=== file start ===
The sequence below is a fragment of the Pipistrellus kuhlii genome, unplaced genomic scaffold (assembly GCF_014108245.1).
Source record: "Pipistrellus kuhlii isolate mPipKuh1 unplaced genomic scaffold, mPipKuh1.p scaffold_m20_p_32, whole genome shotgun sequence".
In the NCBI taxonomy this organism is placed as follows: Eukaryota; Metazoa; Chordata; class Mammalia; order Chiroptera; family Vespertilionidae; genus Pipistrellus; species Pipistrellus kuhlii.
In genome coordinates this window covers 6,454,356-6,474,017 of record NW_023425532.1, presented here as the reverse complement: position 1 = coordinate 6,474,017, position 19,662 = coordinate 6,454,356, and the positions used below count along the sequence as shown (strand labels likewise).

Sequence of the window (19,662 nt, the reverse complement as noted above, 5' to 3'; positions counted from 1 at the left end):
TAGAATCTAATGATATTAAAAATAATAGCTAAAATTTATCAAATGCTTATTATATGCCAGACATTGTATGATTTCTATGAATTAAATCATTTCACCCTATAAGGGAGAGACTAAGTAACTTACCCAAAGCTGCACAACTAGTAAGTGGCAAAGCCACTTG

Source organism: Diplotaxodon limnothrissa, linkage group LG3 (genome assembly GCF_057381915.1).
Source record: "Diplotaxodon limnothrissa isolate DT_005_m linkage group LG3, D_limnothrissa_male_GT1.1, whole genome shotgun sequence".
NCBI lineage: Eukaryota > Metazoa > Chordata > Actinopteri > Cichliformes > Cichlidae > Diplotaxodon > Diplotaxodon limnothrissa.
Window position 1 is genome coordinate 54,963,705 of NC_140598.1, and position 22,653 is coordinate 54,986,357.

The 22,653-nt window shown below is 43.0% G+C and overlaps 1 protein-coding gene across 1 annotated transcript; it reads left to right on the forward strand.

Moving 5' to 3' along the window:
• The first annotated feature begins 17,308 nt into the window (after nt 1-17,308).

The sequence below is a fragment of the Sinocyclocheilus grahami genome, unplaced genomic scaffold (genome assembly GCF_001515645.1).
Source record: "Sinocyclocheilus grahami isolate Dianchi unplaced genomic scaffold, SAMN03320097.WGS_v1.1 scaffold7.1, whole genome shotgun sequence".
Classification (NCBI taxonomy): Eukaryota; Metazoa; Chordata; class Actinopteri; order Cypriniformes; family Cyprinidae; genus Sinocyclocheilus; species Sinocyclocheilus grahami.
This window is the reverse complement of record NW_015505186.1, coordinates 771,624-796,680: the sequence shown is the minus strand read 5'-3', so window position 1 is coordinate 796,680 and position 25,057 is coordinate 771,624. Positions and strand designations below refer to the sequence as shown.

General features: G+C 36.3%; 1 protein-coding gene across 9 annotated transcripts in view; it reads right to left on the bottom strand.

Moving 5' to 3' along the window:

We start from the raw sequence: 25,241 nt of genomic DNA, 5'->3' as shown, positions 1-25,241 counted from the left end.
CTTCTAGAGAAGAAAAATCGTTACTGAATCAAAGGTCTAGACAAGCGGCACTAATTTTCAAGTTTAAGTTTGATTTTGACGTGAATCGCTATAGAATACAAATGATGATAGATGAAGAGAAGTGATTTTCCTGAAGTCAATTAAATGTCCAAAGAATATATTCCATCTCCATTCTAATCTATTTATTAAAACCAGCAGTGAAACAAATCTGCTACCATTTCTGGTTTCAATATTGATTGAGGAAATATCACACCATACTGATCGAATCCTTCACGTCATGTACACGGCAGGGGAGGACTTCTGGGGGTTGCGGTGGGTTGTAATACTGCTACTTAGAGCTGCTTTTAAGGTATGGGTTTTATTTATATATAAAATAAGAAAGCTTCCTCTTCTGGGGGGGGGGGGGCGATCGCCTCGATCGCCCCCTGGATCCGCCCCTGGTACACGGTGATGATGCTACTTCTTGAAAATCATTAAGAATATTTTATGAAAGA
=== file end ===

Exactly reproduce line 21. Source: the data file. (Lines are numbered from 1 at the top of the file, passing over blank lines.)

CTTCTAGAGAAGAAAAATCGTTACTGAATCAAAGGTCTAGACAAGCGGCACTAATTTTCAAGTTTAAGTTTGATTTTGACGTGAATCGCTATAGAATACAAATGATGATAGATGAAGAGAAGTGATTTTCCTGAAGTCAATTAAATGTCCAAAGAATATATTCCATCTCCATTCTAATCTATTTATTAAAACCAGCAGTGAAACAAATCTGCTACCATTTCTGGTTTCAATATTGATTGAGGAAATATCACACCATACTGATCGAATCCTTCACGTCATGTACACGGCAGGGGAGGACTTCTGGGGGTTGCGGTGGGTTGTAATACTGCTACTTAGAGCTGCTTTTAAGGTATGGGTTTTATTTATATATAAAATAAGAAAGCTTCCTCTTCTGGGGGGGGGGGGGCGATCGCCTCGATCGCCCCCTGGATCCGCCCCTGGTACACGGTGATGATGCTACTTCTTGAAAATCATTAAGAATATTTTATGAAAGA